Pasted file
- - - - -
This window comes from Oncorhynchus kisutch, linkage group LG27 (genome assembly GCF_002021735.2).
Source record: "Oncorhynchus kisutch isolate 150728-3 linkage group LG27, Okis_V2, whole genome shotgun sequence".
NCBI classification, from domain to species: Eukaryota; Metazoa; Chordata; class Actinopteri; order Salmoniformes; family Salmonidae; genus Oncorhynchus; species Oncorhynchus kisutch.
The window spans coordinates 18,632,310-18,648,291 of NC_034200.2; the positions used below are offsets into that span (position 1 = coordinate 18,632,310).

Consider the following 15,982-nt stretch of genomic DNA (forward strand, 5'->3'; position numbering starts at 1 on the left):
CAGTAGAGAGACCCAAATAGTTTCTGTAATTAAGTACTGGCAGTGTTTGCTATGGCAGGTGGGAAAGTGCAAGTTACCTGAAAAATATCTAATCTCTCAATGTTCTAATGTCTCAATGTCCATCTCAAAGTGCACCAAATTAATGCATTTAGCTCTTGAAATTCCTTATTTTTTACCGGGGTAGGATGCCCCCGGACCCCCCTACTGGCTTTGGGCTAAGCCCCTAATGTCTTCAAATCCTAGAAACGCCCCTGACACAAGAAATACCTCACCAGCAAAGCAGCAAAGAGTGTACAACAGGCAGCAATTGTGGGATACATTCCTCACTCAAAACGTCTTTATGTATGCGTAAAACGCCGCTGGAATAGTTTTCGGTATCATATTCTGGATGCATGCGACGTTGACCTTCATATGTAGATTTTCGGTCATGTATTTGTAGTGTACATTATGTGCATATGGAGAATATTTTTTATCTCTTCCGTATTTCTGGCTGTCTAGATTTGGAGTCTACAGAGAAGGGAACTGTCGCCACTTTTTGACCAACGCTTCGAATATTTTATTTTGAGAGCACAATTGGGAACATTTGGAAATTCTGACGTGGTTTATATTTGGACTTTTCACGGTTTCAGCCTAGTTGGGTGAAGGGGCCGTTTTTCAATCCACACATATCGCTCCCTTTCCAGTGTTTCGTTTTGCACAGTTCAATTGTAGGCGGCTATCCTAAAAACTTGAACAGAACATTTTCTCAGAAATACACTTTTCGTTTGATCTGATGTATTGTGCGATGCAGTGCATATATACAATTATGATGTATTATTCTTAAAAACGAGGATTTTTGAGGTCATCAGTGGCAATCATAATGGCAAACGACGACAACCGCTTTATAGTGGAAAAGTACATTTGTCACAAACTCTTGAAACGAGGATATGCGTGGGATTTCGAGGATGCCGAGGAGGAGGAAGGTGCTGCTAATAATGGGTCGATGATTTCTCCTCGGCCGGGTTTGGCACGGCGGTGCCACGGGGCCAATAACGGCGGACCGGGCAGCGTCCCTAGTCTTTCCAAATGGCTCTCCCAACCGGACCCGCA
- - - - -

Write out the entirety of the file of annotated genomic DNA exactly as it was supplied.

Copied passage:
This window comes from Oncorhynchus kisutch, linkage group LG27 (genome assembly GCF_002021735.2).
Source record: "Oncorhynchus kisutch isolate 150728-3 linkage group LG27, Okis_V2, whole genome shotgun sequence".
NCBI classification, from domain to species: Eukaryota; Metazoa; Chordata; class Actinopteri; order Salmoniformes; family Salmonidae; genus Oncorhynchus; species Oncorhynchus kisutch.
The window spans coordinates 18,632,310-18,648,291 of NC_034200.2; the positions used below are offsets into that span (position 1 = coordinate 18,632,310).

Consider the following 15,982-nt stretch of genomic DNA (forward strand, 5'->3'; position numbering starts at 1 on the left):
CAGTAGAGAGACCCAAATAGTTTCTGTAATTAAGTACTGGCAGTGTTTGCTATGGCAGGTGGGAAAGTGCAAGTTACCTGAAAAATATCTAATCTCTCAATGTTCTAATGTCTCAATGTCCATCTCAAAGTGCACCAAATTAATGCATTTAGCTCTTGAAATTCCTTATTTTTTACCGGGGTAGGATGCCCCCGGACCCCCCTACTGGCTTTGGGCTAAGCCCCTAATGTCTTCAAATCCTAGAAACGCCCCTGACACAAGAAATACCTCACCAGCAAAGCAGCAAAGAGTGTACAACAGGCAGCAATTGTGGGATACATTCCTCACTCAAAACGTCTTTATGTATGCGTAAAACGCCGCTGGAATAGTTTTCGGTATCATATTCTGGATGCATGCGACGTTGACCTTCATATGTAGATTTTCGGTCATGTATTTGTAGTGTACATTATGTGCATATGGAGAATATTTTTTATCTCTTCCGTATTTCTGGCTGTCTAGATTTGGAGTCTACAGAGAAGGGAACTGTCGCCACTTTTTGACCAACGCTTCGAATATTTTATTTTGAGAGCACAATTGGGAACATTTGGAAATTCTGACGTGGTTTATATTTGGACTTTTCACGGTTTCAGCCTAGTTGGGTGAAGGGGCCGTTTTTCAATCCACACATATCGCTCCCTTTCCAGTGTTTCGTTTTGCACAGTTCAATTGTAGGCGGCTATCCTAAAAACTTGAACAGAACATTTTCTCAGAAATACACTTTTCGTTTGATCTGATGTATTGTGCGATGCAGTGCATATATACAATTATGATGTATTATTCTTAAAAACGAGGATTTTTGAGGTCATCAGTGGCAATCATAATGGCAAACGACGACAACCGCTTTATAGTGGAAAAGTACATTTGTCACAAACTCTTGAAACGAGGATATGCGTGGGATTTCGAGGATGCCGAGGAGGAGGAAGGTGCTGCTAATAATGGGTCGATGATTTCTCCTCGGCCGGGTTTGGCACGGCGGTGCCACGGGGCCAATAACGGCGGACCGGGCAGCGTCCCTAGTCTTTCCAAATGGCTCTCCCAACCGGACCCGCA